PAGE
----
This phone’s biggest offender is easily its software. MIUI is an OS we neither wanted nor deserved. Its bloaty, optimised, and a comical mess. Google already has it down with their Material Design, and there was no need for unnecessary iOS-ing the interface. Plus, the adds that are baked into MIUI is downright insulting the consumer. It’s almost like buying a full price game, and then finding micro transactions baked into it. I find it perplexing, considering Xiaomi already makes phones that ship with stock Android on some of their Mi A series. If it shipped with, say Android One, this could have been THE phone to buy, regardless of your budget. However, if you are a tinkerer, or know someone who is, you could rid yourself of MIUI and its messes, and install stock Android or better, Oxygen OS from OnePlus, with little to no loss of functionality.
Other than the software debacle, the K20 Pro does nearly everything else right. Ok, the camera may not be class leading, but do remember how much you are paying for it, and when that consideration is brought back, its excellent. It also has a 4000mAh battery, making this an easy two-day phone, even with heavy usage. And guess what — even with a full screen display, 3 cameras, a pop-up camera, and a big battery — it managed to retain the headphone jack, which does output good quality audio. And the mono loudspeaker gets LOUD.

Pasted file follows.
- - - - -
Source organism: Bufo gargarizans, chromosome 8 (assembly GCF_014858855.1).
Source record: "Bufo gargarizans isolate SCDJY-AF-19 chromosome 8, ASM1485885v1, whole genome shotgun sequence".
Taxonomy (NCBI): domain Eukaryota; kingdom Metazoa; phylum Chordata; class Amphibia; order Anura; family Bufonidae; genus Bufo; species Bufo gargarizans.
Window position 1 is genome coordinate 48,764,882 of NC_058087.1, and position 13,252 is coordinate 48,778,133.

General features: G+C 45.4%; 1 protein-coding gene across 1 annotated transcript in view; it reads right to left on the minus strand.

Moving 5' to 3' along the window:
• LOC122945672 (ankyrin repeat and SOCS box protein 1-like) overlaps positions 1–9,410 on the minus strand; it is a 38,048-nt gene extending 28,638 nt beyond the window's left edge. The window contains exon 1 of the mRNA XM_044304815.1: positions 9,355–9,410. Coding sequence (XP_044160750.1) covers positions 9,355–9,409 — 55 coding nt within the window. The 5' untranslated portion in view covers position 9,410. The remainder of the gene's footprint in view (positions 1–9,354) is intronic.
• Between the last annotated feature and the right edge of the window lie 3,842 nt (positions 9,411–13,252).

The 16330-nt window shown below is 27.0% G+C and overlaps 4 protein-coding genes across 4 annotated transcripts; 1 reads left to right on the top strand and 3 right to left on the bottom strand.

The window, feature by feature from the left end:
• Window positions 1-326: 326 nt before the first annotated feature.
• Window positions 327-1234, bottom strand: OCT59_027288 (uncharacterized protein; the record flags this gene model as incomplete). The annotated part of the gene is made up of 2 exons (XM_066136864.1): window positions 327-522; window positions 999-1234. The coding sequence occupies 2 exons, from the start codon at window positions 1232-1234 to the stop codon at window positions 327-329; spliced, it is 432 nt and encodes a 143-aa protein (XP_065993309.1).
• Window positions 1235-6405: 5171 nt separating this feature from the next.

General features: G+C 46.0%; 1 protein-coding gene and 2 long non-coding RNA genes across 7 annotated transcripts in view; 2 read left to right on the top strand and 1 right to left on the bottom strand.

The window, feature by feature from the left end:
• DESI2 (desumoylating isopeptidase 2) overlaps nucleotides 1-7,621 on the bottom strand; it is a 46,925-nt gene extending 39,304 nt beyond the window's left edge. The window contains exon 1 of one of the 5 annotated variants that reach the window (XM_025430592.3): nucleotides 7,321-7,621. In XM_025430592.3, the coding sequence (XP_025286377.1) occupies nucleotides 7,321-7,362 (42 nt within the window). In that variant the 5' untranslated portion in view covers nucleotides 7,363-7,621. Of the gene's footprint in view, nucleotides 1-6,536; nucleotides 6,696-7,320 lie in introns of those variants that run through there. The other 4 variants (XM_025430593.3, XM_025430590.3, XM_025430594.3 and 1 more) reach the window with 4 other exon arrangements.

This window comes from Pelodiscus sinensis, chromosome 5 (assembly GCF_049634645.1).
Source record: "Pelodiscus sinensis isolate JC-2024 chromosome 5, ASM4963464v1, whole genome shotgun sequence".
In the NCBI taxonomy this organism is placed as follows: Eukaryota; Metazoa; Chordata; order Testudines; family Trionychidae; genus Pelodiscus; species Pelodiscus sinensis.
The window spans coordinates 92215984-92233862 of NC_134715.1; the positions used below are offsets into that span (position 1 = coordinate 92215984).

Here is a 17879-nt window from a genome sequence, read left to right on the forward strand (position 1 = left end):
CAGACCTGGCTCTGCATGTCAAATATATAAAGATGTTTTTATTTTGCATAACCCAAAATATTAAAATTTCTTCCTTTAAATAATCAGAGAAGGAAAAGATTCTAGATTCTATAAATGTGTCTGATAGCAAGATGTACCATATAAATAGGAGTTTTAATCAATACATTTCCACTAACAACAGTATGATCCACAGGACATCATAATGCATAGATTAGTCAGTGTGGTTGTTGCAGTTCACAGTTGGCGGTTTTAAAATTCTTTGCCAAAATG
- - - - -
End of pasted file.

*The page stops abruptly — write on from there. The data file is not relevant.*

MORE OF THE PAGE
Disclaimer: Avoid buying the 8/256 variant in Bangladesh, which costs BDT 50,000/-, which is absolute highway robbery.
Throughout the review, I have been referencing the Poco F1 as a comparison, and I think that’s unfair, because, all things considered, this is more a competitor to the OnePlus 7 Pro, not the normal nerfed 7. It has the same 3 lens camera setup, and pop-up camera setup, featuring the same main camera sensor, a notch-free OLED panel, same capacity battery, and the same glass and metal build. Yes, the 7 Pro does have a 90HZ display, but the K20 Pro retains the headphone jack. In my opinion, buying the OnePlus has just become completely redundant.
Processor: Snapdragon 855 (7 nm)
GPU: Adreno 640
OS: Android 9.0 Pie with MIUI 10
Rear Camera: 48MP f/1.8, 13 MP ultrawide f/2.4 and 8 MP telephoto f/2.4
Front Camera: Pop-up 20 MP
Display 6.39-inch, AMOLED FHD+ 2340 x 1080 pixels
Memory: 8GB RAM
Storage: 256GB internal memory
Battery: 4000mAH lithium-ion
Price: BDT 49,999/-